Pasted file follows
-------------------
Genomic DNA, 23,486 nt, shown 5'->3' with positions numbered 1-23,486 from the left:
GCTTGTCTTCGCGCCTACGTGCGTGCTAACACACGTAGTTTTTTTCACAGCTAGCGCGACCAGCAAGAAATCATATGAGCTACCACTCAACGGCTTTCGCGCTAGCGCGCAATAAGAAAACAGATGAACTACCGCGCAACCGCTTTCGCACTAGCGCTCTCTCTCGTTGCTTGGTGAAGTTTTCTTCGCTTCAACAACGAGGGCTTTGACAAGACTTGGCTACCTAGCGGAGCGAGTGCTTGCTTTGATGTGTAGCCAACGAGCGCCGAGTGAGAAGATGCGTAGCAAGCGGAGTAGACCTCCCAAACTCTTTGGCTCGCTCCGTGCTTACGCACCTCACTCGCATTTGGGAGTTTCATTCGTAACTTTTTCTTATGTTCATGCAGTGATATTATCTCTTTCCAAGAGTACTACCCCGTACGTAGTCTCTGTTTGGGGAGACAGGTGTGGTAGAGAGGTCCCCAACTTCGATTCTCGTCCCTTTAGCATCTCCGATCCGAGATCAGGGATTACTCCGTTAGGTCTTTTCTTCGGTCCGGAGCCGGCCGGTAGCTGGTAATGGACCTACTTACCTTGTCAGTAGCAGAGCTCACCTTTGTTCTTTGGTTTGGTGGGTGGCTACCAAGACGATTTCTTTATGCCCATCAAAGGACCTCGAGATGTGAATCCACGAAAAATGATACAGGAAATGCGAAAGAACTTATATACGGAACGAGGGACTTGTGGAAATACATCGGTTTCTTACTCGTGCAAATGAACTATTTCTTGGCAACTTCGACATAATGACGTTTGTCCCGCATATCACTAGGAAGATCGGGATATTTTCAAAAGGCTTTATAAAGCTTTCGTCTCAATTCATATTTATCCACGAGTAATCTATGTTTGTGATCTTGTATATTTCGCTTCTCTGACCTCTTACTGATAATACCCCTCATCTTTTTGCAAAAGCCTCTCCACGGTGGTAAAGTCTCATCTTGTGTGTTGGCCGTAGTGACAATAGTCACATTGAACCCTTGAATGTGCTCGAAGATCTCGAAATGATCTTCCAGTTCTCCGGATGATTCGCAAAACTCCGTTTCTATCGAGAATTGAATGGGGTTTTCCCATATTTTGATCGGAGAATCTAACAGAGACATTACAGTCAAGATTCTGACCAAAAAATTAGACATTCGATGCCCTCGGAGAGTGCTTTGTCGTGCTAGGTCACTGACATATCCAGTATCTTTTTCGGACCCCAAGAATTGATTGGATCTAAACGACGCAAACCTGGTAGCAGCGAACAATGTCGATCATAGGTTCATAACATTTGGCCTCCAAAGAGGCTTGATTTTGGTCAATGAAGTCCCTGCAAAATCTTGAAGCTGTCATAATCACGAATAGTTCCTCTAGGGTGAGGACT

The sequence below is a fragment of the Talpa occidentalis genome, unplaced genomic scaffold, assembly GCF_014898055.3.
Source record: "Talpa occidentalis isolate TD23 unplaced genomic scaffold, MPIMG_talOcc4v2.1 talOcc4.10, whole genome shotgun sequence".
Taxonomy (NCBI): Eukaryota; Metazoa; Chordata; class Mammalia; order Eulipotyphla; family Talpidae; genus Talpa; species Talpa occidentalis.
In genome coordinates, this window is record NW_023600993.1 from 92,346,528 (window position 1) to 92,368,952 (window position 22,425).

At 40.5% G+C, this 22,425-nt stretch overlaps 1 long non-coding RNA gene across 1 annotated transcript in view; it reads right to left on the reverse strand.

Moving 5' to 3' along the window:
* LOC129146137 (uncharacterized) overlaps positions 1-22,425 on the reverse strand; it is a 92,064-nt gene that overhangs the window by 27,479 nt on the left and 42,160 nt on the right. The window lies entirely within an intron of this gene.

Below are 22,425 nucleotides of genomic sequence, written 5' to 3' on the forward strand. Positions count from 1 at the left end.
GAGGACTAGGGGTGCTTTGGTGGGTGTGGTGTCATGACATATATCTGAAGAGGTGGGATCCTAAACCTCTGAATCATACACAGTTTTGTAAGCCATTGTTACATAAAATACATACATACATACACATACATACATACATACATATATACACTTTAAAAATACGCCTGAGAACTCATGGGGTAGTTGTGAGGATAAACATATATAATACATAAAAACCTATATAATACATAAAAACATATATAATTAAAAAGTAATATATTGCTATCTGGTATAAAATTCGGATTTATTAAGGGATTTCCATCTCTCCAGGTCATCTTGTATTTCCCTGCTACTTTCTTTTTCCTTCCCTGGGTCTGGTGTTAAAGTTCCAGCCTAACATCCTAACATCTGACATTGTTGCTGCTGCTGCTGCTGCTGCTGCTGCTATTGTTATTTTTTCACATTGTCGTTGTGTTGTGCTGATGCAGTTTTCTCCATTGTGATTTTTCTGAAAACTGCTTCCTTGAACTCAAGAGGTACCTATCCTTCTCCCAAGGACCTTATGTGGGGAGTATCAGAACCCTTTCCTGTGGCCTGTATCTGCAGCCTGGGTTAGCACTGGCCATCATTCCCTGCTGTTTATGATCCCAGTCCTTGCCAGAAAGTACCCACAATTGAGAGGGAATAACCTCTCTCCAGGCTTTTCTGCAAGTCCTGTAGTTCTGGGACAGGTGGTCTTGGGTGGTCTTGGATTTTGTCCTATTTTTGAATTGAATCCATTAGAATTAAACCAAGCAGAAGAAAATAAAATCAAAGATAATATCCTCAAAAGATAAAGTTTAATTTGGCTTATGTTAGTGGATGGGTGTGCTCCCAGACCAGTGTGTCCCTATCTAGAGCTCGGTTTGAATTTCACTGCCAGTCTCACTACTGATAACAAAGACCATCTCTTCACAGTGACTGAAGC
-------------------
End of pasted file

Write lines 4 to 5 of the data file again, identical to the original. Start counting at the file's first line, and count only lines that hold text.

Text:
Source record: "Talpa occidentalis isolate TD23 unplaced genomic scaffold, MPIMG_talOcc4v2.1 talOcc4.10, whole genome shotgun sequence".
Taxonomy (NCBI): Eukaryota; Metazoa; Chordata; class Mammalia; order Eulipotyphla; family Talpidae; genus Talpa; species Talpa occidentalis.